If valves are not blocked in crates for shipment, they must be strapped to skids or pallets in such a way that the valves will not slide into the machined areas of adjacent valves. Even with an end protector attached, the mass of a loose valve combined with transportation vibration can result in nasty scratches on companion valves. If the scratch is on a machined surface such as a raised face, the cost to repair the valve can reach hundreds of dollars or, if alloy valves are involved, even more.


Most end protectors are not waterproof, and a pouring rain can penetrate through virtually any small leak path past the end connector. If moisture remains in the valve for a period of time, rust will develop that can damage interior surfaces.

The biggest enemy of good valve care is the infamous lay-down yard at construction sites. It sometimes seems like, during the dark of night, mysterious demons inhabit these places and randomly remove end covers from the valves. Without this protection, the sand, gravel, weld spatter and other construction debris collects in the valve ports. Then, unprotected serrations of raised-face valves become rapidly rusted and lose their texture and geometry, sometimes requiring expensive field machining to restore integrity. Oftentimes valves will be stored horizontally with one of the flanges flat on the ground. This poor storage practice can result in moisture being trapped in the port and possibly additional mechanical damage if the valve is dragged across the gravel.

Valve stems are usually shipped lubricated. This lubrication is a magnet for dirt and sand, which will ultimately act abrasively on the stem and stem bushing. Because of this, stems should be covered with a protective wrapping, especially if any sandblasting will be performed upwind from the storage area.

If valves have been ordered in a cleaned condition for special service applications, extra care must be taken to ensure their integrity. Bagged valves should not be stored on bare pallets due to the possibility of tearing. A valve that is to be end sealed and not bagged should have desiccant appropriate for the valve’s size and for the period it will be stored. Cleaned and degreased sealed valves are especially prone to rusting because of condensation that forms inside the completely unlubricated valve.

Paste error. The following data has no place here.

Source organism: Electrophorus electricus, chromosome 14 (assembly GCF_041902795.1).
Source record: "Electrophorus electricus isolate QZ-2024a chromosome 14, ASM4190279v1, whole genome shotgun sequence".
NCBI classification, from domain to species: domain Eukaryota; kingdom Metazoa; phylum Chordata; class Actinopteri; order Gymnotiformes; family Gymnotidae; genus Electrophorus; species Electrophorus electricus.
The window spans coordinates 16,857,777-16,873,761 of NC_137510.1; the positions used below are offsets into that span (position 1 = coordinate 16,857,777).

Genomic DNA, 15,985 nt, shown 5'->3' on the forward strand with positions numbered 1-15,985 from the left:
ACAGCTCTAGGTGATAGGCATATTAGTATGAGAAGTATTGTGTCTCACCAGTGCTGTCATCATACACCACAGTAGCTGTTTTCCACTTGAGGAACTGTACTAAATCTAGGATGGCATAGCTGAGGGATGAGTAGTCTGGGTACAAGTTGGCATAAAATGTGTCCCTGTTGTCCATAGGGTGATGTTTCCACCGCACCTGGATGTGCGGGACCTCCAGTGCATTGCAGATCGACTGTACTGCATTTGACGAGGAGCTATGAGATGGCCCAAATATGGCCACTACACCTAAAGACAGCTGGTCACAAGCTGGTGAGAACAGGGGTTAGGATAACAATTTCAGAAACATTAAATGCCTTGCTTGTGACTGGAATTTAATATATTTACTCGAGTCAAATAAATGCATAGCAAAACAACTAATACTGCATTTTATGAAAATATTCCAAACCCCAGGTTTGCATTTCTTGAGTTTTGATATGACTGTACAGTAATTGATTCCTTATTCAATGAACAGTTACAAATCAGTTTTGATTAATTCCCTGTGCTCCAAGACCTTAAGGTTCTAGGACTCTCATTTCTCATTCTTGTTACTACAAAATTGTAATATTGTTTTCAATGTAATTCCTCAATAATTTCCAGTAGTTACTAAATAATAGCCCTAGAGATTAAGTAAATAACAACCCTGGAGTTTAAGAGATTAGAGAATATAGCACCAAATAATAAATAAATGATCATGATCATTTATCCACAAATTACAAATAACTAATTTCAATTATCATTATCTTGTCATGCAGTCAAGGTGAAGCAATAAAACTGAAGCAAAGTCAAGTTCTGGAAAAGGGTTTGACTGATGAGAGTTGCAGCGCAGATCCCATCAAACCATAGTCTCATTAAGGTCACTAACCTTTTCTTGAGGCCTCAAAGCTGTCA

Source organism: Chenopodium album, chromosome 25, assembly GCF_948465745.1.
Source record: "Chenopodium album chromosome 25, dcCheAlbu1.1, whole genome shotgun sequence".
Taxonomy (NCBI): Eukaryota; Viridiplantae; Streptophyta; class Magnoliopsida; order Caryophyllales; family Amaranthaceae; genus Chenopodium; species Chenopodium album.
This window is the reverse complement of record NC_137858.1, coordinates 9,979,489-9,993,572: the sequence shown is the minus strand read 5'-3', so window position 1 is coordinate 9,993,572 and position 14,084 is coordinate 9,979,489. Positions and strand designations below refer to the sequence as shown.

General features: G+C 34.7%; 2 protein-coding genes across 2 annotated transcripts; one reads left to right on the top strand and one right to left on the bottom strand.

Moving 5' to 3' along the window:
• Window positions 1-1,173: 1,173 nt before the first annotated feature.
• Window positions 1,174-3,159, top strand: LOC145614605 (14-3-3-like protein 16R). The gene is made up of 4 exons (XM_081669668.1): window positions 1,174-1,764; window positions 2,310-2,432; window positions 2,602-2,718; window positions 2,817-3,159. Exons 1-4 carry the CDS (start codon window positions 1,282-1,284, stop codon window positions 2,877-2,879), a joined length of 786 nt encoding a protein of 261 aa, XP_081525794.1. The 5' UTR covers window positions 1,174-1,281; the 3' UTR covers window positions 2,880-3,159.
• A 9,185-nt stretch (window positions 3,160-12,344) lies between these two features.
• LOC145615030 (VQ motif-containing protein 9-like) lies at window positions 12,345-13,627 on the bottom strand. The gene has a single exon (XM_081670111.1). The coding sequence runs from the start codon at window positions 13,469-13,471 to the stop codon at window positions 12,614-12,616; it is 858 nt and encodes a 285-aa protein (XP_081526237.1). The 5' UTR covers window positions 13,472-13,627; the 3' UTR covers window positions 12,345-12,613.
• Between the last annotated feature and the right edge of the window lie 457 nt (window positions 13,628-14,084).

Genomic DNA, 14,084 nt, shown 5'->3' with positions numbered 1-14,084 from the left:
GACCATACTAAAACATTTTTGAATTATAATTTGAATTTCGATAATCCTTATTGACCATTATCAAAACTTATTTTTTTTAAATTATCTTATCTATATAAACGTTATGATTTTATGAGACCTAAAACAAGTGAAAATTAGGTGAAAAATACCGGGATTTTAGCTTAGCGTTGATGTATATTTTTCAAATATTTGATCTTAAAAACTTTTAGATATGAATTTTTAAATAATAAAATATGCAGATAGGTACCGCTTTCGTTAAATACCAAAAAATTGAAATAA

Of course the optimum storage solution is inside a nice dry warehouse, but that can get expensive. So in lieu of a roof and four walls, here are some tips to follow if you have to store valves outside for a long period of time:

  • Make sure that the end protectors are on the valve and tightly attached.
  • Do not lay valves horizontally on the ground on one flange.
  • If stored flat on the ground, be sure that timbers are placed under the flange or valve body to keep it off the ground.
  • If valves are to be stored outside for a year or more, a spray of WD-40 or other rust inhibitor on the ends will help eliminate possible corrosion and damage to the raised faces of flanged valves.
  • If possible, the stem threads on OS&Y valves should be protected from the elements.
  • Try not to store valves near an abrasive blasting area.
  • If dirt and grit has entered the valve, remove it with a careful blast of compressed air before the valve is cycled or installed.
  • Take extra care in storing resilient seated valves as their seating surfaces are easily damaged.

Greg Johnson, a contributing editor to Valve Magazine, is president of United Valve (www.unitedvalve.com), which offers factory-authorized valve modifications and repair services from its Houston, TX facility. Reach him at This email address is being protected from spambots. You need JavaScript enabled to view it..